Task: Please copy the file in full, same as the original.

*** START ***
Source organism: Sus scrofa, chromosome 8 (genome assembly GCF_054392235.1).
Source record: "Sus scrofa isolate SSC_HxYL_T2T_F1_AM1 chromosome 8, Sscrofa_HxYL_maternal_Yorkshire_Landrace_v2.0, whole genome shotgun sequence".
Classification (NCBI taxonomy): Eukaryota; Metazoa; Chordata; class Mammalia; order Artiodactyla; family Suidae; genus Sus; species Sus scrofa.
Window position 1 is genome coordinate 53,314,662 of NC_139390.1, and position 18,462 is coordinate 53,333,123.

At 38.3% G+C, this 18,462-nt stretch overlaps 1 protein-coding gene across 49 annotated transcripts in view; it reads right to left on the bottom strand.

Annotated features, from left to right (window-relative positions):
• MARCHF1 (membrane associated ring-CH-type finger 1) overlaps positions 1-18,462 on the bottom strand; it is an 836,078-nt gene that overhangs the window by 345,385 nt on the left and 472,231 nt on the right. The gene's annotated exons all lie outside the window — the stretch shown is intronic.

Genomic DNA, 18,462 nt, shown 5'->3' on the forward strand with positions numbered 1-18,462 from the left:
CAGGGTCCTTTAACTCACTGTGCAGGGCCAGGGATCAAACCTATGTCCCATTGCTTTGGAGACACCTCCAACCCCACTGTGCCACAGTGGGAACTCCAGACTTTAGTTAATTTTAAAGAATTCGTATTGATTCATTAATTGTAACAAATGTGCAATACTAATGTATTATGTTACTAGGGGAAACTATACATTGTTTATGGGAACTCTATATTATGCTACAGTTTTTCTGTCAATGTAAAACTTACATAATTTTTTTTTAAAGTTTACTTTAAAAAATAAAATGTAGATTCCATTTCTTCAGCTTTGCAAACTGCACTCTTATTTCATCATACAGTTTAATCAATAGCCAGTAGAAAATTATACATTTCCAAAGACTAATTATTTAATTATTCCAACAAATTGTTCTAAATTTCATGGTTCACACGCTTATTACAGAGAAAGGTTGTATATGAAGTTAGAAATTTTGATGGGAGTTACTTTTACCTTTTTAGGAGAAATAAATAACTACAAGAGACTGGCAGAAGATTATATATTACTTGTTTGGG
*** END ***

Source organism: Sus scrofa, chromosome 8 (genome assembly GCF_054392235.1).
Source record: "Sus scrofa isolate SSC_HxYL_T2T_F1_AM1 chromosome 8, Sscrofa_HxYL_maternal_Yorkshire_Landrace_v2.0, whole genome shotgun sequence".
Classification (NCBI taxonomy): Eukaryota; Metazoa; Chordata; class Mammalia; order Artiodactyla; family Suidae; genus Sus; species Sus scrofa.
Window position 1 is genome coordinate 53,314,662 of NC_139390.1, and position 18,462 is coordinate 53,333,123.

At 38.3% G+C, this 18,462-nt stretch overlaps 1 protein-coding gene across 49 annotated transcripts in view; it reads right to left on the bottom strand.

Annotated features, from left to right (window-relative positions):
• MARCHF1 (membrane associated ring-CH-type finger 1) overlaps positions 1-18,462 on the bottom strand; it is an 836,078-nt gene that overhangs the window by 345,385 nt on the left and 472,231 nt on the right. The gene's annotated exons all lie outside the window — the stretch shown is intronic.

Genomic DNA, 18,462 nt, shown 5'->3' on the forward strand with positions numbered 1-18,462 from the left:
CAGGGTCCTTTAACTCACTGTGCAGGGCCAGGGATCAAACCTATGTCCCATTGCTTTGGAGACACCTCCAACCCCACTGTGCCACAGTGGGAACTCCAGACTTTAGTTAATTTTAAAGAATTCGTATTGATTCATTAATTGTAACAAATGTGCAATACTAATGTATTATGTTACTAGGGGAAACTATACATTGTTTATGGGAACTCTATATTATGCTACAGTTTTTCTGTCAATGTAAAACTTACATAATTTTTTTTTAAAGTTTACTTTAAAAAATAAAATGTAGATTCCATTTCTTCAGCTTTGCAAACTGCACTCTTATTTCATCATACAGTTTAATCAATAGCCAGTAGAAAATTATACATTTCCAAAGACTAATTATTTAATTATTCCAACAAATTGTTCTAAATTTCATGGTTCACACGCTTATTACAGAGAAAGGTTGTATATGAAGTTAGAAATTTTGATGGGAGTTACTTTTACCTTTTTAGGAGAAATAAATAACTACAAGAGACTGGCAGAAGATTATATATTACTTGTTTGGG